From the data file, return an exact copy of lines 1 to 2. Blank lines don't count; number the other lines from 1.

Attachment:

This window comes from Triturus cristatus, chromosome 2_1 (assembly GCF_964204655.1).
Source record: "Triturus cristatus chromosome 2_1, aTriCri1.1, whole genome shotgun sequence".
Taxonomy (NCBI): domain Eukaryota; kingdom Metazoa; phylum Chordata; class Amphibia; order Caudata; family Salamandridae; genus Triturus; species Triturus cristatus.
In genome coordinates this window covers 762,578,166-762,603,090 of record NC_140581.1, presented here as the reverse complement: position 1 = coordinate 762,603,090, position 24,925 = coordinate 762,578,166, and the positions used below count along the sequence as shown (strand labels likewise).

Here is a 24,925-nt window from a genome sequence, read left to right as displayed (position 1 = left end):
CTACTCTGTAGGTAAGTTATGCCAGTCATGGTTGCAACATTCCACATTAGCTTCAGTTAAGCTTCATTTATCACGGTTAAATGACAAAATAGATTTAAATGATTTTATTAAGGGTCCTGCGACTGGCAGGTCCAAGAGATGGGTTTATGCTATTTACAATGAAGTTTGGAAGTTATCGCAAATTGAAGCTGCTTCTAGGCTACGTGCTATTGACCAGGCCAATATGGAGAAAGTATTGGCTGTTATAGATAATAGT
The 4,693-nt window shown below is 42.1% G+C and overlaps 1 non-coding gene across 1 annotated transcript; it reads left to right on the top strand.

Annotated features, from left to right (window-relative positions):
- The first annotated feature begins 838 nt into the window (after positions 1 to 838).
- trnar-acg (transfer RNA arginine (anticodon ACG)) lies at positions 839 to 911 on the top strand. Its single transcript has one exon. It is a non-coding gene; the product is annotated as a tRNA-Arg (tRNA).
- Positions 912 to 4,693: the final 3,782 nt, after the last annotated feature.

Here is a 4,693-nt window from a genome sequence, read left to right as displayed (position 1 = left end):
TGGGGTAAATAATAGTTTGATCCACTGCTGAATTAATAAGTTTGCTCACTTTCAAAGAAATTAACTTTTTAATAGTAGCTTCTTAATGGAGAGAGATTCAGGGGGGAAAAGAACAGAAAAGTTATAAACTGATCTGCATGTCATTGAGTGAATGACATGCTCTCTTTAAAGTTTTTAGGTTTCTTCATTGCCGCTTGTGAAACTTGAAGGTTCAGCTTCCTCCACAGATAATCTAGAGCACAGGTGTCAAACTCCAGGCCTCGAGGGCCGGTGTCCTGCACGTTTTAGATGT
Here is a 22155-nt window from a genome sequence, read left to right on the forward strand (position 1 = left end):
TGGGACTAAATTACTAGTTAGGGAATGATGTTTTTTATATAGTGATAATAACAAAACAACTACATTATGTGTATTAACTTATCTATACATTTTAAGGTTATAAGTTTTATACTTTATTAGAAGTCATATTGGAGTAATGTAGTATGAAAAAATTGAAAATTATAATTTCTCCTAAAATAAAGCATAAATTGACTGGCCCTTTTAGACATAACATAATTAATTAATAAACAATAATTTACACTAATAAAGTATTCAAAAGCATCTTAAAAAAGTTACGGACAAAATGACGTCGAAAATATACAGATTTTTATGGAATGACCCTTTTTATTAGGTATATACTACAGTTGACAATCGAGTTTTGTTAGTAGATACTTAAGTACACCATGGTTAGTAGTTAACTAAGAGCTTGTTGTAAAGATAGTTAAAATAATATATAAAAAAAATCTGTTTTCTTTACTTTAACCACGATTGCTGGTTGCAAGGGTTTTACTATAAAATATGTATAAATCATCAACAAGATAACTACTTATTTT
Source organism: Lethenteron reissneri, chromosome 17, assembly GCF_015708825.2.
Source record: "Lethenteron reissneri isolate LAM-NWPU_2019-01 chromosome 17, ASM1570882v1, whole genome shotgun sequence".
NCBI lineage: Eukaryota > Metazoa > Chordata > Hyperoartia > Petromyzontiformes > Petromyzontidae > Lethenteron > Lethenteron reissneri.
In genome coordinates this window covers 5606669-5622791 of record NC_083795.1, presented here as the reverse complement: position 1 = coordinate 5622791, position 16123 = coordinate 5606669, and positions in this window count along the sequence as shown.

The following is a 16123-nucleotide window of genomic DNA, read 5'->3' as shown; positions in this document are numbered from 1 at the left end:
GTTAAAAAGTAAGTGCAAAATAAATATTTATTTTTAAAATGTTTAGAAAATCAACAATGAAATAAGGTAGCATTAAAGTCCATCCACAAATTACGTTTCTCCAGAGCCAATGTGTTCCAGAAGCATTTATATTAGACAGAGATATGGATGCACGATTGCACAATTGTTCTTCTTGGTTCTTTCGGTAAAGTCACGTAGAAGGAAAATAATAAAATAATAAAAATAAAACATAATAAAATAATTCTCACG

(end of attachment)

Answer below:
This window comes from Triturus cristatus, chromosome 2_1 (assembly GCF_964204655.1).
Source record: "Triturus cristatus chromosome 2_1, aTriCri1.1, whole genome shotgun sequence".